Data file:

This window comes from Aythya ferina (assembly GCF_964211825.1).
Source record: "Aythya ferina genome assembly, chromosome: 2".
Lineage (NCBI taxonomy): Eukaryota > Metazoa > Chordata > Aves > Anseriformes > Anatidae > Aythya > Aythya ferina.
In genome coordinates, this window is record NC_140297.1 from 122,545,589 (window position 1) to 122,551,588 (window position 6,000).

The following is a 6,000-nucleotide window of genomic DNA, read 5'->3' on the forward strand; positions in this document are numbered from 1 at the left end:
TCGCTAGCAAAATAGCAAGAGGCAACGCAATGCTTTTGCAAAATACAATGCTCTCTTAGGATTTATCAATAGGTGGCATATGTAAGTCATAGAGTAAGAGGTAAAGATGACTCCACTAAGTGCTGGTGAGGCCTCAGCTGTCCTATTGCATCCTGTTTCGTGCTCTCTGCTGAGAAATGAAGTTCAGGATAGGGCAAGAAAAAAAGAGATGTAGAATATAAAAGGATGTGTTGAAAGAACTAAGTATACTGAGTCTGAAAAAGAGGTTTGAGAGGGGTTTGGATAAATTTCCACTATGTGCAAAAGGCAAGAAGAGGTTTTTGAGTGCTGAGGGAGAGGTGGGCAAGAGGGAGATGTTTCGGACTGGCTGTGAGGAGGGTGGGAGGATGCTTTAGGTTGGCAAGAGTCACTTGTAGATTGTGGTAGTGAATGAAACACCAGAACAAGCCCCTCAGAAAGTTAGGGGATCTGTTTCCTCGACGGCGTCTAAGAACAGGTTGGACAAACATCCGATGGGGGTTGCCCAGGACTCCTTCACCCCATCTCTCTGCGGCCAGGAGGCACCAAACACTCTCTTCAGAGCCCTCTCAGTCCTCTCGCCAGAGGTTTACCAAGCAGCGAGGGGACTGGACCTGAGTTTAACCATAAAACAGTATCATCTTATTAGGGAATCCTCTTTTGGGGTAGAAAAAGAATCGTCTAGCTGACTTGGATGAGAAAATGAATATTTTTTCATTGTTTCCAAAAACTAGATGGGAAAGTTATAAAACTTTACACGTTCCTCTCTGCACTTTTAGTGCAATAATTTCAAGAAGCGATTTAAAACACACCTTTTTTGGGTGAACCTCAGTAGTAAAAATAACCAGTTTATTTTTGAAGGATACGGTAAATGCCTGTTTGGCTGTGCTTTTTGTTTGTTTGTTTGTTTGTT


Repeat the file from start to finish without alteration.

This window comes from Aythya ferina (assembly GCF_964211825.1).
Source record: "Aythya ferina genome assembly, chromosome: 2".
Lineage (NCBI taxonomy): Eukaryota > Metazoa > Chordata > Aves > Anseriformes > Anatidae > Aythya > Aythya ferina.
In genome coordinates, this window is record NC_140297.1 from 122,545,589 (window position 1) to 122,551,588 (window position 6,000).

The following is a 6,000-nucleotide window of genomic DNA, read 5'->3' on the forward strand; positions in this document are numbered from 1 at the left end:
TCGCTAGCAAAATAGCAAGAGGCAACGCAATGCTTTTGCAAAATACAATGCTCTCTTAGGATTTATCAATAGGTGGCATATGTAAGTCATAGAGTAAGAGGTAAAGATGACTCCACTAAGTGCTGGTGAGGCCTCAGCTGTCCTATTGCATCCTGTTTCGTGCTCTCTGCTGAGAAATGAAGTTCAGGATAGGGCAAGAAAAAAAGAGATGTAGAATATAAAAGGATGTGTTGAAAGAACTAAGTATACTGAGTCTGAAAAAGAGGTTTGAGAGGGGTTTGGATAAATTTCCACTATGTGCAAAAGGCAAGAAGAGGTTTTTGAGTGCTGAGGGAGAGGTGGGCAAGAGGGAGATGTTTCGGACTGGCTGTGAGGAGGGTGGGAGGATGCTTTAGGTTGGCAAGAGTCACTTGTAGATTGTGGTAGTGAATGAAACACCAGAACAAGCCCCTCAGAAAGTTAGGGGATCTGTTTCCTCGACGGCGTCTAAGAACAGGTTGGACAAACATCCGATGGGGGTTGCCCAGGACTCCTTCACCCCATCTCTCTGCGGCCAGGAGGCACCAAACACTCTCTTCAGAGCCCTCTCAGTCCTCTCGCCAGAGGTTTACCAAGCAGCGAGGGGACTGGACCTGAGTTTAACCATAAAACAGTATCATCTTATTAGGGAATCCTCTTTTGGGGTAGAAAAAGAATCGTCTAGCTGACTTGGATGAGAAAATGAATATTTTTTCATTGTTTCCAAAAACTAGATGGGAAAGTTATAAAACTTTACACGTTCCTCTCTGCACTTTTAGTGCAATAATTTCAAGAAGCGATTTAAAACACACCTTTTTTGGGTGAACCTCAGTAGTAAAAATAACCAGTTTATTTTTGAAGGATACGGTAAATGCCTGTTTGGCTGTGCTTTTTGTTTGTTTGTTTGTTTGTT